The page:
I’ve always been intrigued with drawings and paintings of historic Chinese dragons. One of the things that I found curious was that on occasion the dragon would hold a sphere shaped object in their front claws. Research revealed that most scholars believed this object was the dragon’s egg out of which their offspring would emerge.
I decided to begin my story within the dragon community that was high in the mountains amid the waterfalls and cascades. The story starts on one day in spring that the dragons designated as the birthing day. This community is very close knit; they love merriment and festivity especially the day when all the baby dragon eggs hatch.
The celebration procession is lead from cave to cave by the Grand Wizar, who is a very friendly, out going dragon who greets new dragon parents with joy and enthusiasm. He is the most flamboyant of the dragons in this community but he also has a reverent side, in a sense he is a celebration priest.
Once the group enters each “cave the Grand Wizar would carefully chant the egg cracking mantra, giving thanks to the universal life force, the goodness in nature, and for each new addition to the dragon community. At the end of the chant, he would take the ceremonial scepter and strike the egg, cracking it open. Parents and neighbors alike would marvel at the birth of each new baby dragon.”
Chinese dragons are very different than their counter parts that plagued European towns and cities. Unlike the tales of Saint George and the Dragon brought back to Europe by the returning Crusaders or modern tales by authors like J. R. R. Tolkien’s The Hobbit, Chinese dragons did not torture or eat humans.
Chinese dragons were the foundation of Chinese civilization. They looked after the people that lived in the cities and countryside near the dragon communities. The dragons invented oriental writing, taught the people how to write. They were usually associated with water and love to swim in the lakes and oceans. In the early days, dragons were the ones who chose the course of streams and rivers; their long curved bodies were perfect for digging the path of the riverbeds.
Chinese dragons could be of a variety of sizes from as small as a chipmunk to as large as a school bus. They were classified into groups depending on how many claws they had on their hands and feet. Three clawed dragons were assigned to watch over and help the common people in the villages and towns. Four clawed dragons watched over the town’s administrators and helped them organized rules and responsibilities of the ruling council. Five clawed dragons were very rare but they were very powerful and fierce; they only looked after the Emperor and his family.
Chinese dragons watched over the people and helped them maintain order, law, and justice. The dragons were there to serve and protect and ensure a peaceful society.
Reflecting at the manner in which this story has evolved, I am amazed at how it has been transformed from its original concept. It often seems that some, perhaps all, creative projects must be allowed enough freedom to take their own direction; indeed this one has a mind of its own.
My story arose out of Chinese legend. Chinese legend holds that, in the 27th century BC, Empress Leizu, wife of the Yellow Emperor, was asked by her husband to find out why the leaves of mulberry trees in the Palace grove were thinning. She discovered on inspection that caterpillars were nesting in the trees and eating the leaves. She brought one of the cocoons with her while she was about to have her afternoon tea. At one point, she dropped the cocoon into her warm tea. Legend has it that the adhesive that held the cocoon together was softened by the warm tea and began to unravel. Her inspection of the thread revealed its unique strength and thin construction.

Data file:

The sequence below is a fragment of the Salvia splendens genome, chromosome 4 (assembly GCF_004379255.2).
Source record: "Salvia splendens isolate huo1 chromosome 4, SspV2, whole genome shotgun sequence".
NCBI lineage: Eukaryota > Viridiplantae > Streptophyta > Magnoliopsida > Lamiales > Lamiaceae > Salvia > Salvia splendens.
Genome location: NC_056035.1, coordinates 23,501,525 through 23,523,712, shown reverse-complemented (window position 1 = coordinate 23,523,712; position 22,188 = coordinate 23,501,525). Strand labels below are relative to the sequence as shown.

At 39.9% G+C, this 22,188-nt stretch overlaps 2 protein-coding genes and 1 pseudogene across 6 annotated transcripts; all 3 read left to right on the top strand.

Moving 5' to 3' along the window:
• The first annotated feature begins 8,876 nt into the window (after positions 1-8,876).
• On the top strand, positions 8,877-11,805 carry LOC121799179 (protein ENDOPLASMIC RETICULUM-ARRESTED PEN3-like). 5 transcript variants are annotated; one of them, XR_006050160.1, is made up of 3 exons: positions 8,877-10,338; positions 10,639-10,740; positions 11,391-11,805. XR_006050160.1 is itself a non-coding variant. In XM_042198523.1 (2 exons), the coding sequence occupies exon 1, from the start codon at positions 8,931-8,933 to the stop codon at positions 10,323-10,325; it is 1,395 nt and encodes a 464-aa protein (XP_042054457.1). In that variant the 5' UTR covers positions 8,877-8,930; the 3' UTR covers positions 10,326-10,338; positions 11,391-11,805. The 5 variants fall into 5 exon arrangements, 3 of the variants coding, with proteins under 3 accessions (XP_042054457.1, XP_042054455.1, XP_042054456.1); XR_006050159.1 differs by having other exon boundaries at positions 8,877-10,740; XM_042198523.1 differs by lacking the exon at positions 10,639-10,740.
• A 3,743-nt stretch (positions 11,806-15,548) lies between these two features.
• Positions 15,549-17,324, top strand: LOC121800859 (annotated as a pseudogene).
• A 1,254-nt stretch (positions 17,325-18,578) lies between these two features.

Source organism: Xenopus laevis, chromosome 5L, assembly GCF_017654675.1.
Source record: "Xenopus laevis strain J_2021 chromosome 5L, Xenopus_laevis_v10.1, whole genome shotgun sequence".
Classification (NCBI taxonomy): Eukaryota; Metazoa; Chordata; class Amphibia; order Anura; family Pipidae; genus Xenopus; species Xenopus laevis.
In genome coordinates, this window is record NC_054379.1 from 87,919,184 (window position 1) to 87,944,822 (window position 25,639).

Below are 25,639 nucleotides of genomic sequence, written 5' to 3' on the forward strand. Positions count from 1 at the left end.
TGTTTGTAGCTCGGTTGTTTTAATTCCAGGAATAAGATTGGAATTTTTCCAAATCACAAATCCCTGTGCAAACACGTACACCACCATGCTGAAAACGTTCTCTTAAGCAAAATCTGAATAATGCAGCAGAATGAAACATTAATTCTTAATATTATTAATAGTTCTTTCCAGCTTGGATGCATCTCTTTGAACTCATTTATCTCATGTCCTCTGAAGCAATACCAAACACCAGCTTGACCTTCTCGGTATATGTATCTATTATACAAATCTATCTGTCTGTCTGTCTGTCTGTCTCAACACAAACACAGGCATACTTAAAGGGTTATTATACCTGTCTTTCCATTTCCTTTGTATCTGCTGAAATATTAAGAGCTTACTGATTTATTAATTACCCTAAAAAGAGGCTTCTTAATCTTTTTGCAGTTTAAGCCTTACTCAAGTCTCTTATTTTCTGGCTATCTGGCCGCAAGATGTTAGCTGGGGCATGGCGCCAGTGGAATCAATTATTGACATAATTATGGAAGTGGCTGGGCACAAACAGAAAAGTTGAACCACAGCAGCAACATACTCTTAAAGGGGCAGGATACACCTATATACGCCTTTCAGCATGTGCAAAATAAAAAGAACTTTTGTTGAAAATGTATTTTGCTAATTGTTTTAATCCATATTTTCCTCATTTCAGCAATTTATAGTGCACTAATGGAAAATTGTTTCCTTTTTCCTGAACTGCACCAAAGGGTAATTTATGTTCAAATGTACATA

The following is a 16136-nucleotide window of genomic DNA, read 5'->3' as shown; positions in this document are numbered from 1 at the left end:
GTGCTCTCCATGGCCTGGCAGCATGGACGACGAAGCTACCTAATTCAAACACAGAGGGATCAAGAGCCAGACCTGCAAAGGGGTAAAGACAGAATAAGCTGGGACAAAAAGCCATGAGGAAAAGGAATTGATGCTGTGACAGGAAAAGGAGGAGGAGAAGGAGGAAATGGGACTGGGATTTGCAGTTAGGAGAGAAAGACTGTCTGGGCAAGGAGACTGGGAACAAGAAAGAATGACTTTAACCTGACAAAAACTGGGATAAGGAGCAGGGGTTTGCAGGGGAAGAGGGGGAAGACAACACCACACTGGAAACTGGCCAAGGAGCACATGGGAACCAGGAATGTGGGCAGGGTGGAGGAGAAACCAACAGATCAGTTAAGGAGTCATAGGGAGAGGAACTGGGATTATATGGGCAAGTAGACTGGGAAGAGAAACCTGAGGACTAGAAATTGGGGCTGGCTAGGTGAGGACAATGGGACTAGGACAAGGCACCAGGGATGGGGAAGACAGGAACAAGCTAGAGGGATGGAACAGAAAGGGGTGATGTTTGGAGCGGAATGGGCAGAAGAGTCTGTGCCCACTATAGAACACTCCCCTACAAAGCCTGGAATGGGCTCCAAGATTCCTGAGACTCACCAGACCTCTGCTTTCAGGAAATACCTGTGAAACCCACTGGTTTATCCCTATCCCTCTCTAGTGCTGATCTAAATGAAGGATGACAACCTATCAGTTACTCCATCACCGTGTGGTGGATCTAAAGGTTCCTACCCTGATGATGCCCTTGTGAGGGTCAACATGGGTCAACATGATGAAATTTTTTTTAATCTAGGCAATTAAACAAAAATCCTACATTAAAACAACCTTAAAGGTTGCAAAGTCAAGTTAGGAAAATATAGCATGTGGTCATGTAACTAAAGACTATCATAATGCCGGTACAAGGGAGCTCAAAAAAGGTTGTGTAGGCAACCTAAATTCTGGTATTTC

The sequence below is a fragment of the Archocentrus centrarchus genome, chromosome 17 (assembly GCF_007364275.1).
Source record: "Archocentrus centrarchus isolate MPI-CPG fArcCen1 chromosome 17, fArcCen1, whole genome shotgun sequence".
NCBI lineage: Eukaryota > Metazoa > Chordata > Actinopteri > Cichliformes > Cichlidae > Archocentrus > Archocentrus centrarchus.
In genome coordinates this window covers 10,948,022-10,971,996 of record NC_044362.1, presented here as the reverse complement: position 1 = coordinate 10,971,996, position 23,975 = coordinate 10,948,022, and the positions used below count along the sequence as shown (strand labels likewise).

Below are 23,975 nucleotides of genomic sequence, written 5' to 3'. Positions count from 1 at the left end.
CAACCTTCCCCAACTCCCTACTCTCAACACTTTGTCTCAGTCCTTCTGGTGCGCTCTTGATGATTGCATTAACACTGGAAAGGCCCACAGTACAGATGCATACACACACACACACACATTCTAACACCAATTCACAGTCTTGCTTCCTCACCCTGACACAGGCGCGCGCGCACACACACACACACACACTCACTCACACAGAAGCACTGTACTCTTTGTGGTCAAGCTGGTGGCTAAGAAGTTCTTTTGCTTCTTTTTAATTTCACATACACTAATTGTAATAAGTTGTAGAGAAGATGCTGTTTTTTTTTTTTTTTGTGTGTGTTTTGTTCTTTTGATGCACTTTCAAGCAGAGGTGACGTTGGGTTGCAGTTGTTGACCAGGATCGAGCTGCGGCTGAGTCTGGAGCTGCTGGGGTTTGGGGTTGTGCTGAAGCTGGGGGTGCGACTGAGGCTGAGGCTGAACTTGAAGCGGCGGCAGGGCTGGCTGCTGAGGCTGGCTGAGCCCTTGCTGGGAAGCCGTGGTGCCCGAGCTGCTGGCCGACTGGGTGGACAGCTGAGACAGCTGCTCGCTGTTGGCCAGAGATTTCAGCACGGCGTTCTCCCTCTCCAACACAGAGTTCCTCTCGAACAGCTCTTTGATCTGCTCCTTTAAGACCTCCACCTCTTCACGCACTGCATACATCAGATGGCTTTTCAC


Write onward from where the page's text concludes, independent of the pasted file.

Up until the 27th century BC, the weaving industry had to rely on animal and plant sources to make thread in the construction of fabric. This new discovery was heralded as the beginning of the silk industry.
I decided to use Leizu’s name but changed her family background to create a younger character with whom young readers can identify. In my story, she is the daughter of the Emperor. Her mother dies at childbirth and her Aunt Wu raises her. Aunt Wu gives her care and love. Even though she is the daughter of the Emperor, Leizu is not afforded a luxurious life since the kingdom is very poor.
By way of background, as a lecturer for the J. Paul Getty Foundation, I had written the initial short story version of the current story as part of my presentation for a hypothetical 4th grade class during a summer in-service for elementary teachers organized by the J. Paul Getty Foundation. In the Foundation’s approach to art education, called Discipline Based Art Education (DBAE), all of educational artistic components are addressed, not just art production. My role was to demonstrate how you could teach art history to 4th graders. My lecture discussed a print of a Chinese Dragon.
My research for the lecture had provided a great amount of information. Instead of reciting a laundry list of dragon characteristics, I developed a short story that incorporated these attributes. Thus, The Littlest Dragon and the Princess was born. Recently, having stopped teaching to focus on my art and writing, I returned to the story, creating a children’s middle reader chapter book with illustrations. I made a number of changes to the initial story, including adding a new central character, an old Dragon Sage, who counsels the littlest dragon when he has social problems at dragon school.